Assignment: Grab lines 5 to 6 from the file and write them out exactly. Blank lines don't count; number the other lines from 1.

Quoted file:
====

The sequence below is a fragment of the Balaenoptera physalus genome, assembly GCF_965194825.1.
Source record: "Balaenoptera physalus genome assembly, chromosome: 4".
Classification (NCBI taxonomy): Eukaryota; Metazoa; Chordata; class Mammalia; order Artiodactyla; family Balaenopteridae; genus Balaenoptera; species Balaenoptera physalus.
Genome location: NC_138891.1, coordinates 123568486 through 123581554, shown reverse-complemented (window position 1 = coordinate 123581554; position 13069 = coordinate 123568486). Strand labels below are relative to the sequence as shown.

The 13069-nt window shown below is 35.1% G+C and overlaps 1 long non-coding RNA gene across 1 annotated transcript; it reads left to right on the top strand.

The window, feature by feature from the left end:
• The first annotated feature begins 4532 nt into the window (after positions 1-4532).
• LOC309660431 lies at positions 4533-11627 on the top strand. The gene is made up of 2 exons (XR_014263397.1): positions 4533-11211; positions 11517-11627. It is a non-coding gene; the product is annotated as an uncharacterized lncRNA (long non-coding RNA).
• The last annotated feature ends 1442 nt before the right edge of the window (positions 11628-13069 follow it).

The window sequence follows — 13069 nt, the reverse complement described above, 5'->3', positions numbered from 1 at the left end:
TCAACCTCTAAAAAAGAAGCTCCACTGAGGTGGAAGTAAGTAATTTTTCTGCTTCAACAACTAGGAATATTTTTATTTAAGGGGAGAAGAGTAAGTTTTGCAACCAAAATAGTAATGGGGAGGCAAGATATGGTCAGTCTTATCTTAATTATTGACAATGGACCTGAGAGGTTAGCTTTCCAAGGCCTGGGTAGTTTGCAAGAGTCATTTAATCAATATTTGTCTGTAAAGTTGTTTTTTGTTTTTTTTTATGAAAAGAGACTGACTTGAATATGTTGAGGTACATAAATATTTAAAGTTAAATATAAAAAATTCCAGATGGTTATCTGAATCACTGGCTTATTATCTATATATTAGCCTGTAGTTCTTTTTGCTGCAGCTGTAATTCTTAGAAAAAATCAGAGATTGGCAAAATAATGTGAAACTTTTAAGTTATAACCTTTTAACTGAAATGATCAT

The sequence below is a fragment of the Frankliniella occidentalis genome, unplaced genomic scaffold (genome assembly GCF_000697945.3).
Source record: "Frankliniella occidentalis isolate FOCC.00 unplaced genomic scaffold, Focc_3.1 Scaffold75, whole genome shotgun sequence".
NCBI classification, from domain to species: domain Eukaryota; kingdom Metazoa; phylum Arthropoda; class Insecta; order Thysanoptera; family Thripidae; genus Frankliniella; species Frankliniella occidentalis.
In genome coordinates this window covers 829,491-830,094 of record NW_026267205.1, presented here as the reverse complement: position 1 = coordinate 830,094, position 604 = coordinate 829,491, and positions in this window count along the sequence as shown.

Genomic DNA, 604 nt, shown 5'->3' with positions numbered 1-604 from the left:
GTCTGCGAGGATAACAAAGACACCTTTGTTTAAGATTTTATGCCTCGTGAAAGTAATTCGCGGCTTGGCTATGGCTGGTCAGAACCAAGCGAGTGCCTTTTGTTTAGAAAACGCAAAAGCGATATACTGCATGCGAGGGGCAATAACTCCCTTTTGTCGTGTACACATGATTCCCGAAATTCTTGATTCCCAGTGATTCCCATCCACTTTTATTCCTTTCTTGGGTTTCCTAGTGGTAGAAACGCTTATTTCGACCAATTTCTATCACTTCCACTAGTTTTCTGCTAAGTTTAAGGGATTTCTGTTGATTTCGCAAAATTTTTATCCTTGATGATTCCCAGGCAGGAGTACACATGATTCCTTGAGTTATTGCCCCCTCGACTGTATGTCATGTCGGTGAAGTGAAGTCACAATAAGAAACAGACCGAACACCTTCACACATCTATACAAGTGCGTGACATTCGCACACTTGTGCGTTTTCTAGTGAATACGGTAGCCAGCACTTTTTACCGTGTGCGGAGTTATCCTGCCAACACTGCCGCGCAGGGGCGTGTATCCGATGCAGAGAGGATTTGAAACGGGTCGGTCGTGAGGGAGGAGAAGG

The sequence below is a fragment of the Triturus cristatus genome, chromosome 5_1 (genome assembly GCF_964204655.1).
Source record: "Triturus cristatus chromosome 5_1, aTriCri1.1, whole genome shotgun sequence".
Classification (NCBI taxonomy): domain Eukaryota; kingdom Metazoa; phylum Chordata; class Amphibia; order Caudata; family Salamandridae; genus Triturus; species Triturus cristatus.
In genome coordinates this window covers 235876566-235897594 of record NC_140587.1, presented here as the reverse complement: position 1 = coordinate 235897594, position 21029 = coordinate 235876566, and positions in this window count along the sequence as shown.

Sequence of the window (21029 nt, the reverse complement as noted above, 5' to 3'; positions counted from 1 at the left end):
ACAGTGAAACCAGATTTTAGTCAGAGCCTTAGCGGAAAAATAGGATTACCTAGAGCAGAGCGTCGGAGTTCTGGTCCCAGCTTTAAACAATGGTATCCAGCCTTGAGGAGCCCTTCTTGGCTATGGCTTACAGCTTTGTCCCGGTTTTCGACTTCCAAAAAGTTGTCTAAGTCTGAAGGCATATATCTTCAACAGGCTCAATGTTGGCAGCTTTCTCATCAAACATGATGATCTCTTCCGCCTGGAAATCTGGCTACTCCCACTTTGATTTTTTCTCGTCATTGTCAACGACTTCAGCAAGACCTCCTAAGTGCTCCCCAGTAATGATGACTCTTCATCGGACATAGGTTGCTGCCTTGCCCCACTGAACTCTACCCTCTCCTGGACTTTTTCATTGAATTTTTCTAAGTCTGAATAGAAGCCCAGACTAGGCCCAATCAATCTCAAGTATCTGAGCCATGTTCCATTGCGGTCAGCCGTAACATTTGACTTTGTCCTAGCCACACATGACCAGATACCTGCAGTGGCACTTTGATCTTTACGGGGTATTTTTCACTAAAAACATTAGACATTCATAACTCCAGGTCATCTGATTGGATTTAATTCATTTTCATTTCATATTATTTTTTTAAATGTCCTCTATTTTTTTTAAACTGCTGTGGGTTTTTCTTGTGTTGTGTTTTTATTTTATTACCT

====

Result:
The 13069-nt window shown below is 35.1% G+C and overlaps 1 long non-coding RNA gene across 1 annotated transcript; it reads left to right on the top strand.

The window, feature by feature from the left end: